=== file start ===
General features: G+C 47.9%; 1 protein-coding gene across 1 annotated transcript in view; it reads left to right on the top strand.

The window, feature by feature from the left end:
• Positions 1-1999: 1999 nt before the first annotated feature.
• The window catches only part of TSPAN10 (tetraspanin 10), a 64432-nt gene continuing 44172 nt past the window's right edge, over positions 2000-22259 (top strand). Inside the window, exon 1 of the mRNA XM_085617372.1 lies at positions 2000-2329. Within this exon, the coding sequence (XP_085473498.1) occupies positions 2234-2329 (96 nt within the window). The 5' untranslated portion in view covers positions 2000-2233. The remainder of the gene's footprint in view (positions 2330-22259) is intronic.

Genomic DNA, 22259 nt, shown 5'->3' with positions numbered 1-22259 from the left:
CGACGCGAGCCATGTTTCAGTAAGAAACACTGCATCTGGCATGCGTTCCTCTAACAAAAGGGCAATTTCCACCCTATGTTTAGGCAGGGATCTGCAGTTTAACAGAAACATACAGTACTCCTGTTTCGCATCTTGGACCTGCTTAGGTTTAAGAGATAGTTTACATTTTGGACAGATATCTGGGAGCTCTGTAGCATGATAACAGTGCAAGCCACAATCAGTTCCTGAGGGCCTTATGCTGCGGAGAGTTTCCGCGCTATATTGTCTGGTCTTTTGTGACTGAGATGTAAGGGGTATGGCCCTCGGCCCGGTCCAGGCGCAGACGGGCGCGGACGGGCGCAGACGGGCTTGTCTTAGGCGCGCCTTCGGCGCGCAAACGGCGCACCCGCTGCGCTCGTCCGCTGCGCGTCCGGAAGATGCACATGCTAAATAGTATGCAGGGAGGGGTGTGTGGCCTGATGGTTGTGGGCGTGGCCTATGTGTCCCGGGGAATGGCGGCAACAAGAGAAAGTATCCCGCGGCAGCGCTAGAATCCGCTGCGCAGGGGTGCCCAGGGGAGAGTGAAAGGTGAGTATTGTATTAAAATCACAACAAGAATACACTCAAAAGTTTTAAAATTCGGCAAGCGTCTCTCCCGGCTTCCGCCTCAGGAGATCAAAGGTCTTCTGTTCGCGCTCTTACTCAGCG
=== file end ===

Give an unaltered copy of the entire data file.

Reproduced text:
General features: G+C 47.9%; 1 protein-coding gene across 1 annotated transcript in view; it reads left to right on the top strand.

The window, feature by feature from the left end:
• Positions 1-1999: 1999 nt before the first annotated feature.
• The window catches only part of TSPAN10 (tetraspanin 10), a 64432-nt gene continuing 44172 nt past the window's right edge, over positions 2000-22259 (top strand). Inside the window, exon 1 of the mRNA XM_085617372.1 lies at positions 2000-2329. Within this exon, the coding sequence (XP_085473498.1) occupies positions 2234-2329 (96 nt within the window). The 5' untranslated portion in view covers positions 2000-2233. The remainder of the gene's footprint in view (positions 2330-22259) is intronic.

Genomic DNA, 22259 nt, shown 5'->3' with positions numbered 1-22259 from the left:
CGACGCGAGCCATGTTTCAGTAAGAAACACTGCATCTGGCATGCGTTCCTCTAACAAAAGGGCAATTTCCACCCTATGTTTAGGCAGGGATCTGCAGTTTAACAGAAACATACAGTACTCCTGTTTCGCATCTTGGACCTGCTTAGGTTTAAGAGATAGTTTACATTTTGGACAGATATCTGGGAGCTCTGTAGCATGATAACAGTGCAAGCCACAATCAGTTCCTGAGGGCCTTATGCTGCGGAGAGTTTCCGCGCTATATTGTCTGGTCTTTTGTGACTGAGATGTAAGGGGTATGGCCCTCGGCCCGGTCCAGGCGCAGACGGGCGCGGACGGGCGCAGACGGGCTTGTCTTAGGCGCGCCTTCGGCGCGCAAACGGCGCACCCGCTGCGCTCGTCCGCTGCGCGTCCGGAAGATGCACATGCTAAATAGTATGCAGGGAGGGGTGTGTGGCCTGATGGTTGTGGGCGTGGCCTATGTGTCCCGGGGAATGGCGGCAACAAGAGAAAGTATCCCGCGGCAGCGCTAGAATCCGCTGCGCAGGGGTGCCCAGGGGAGAGTGAAAGGTGAGTATTGTATTAAAATCACAACAAGAATACACTCAAAAGTTTTAAAATTCGGCAAGCGTCTCTCCCGGCTTCCGCCTCAGGAGATCAAAGGTCTTCTGTTCGCGCTCTTACTCAGCG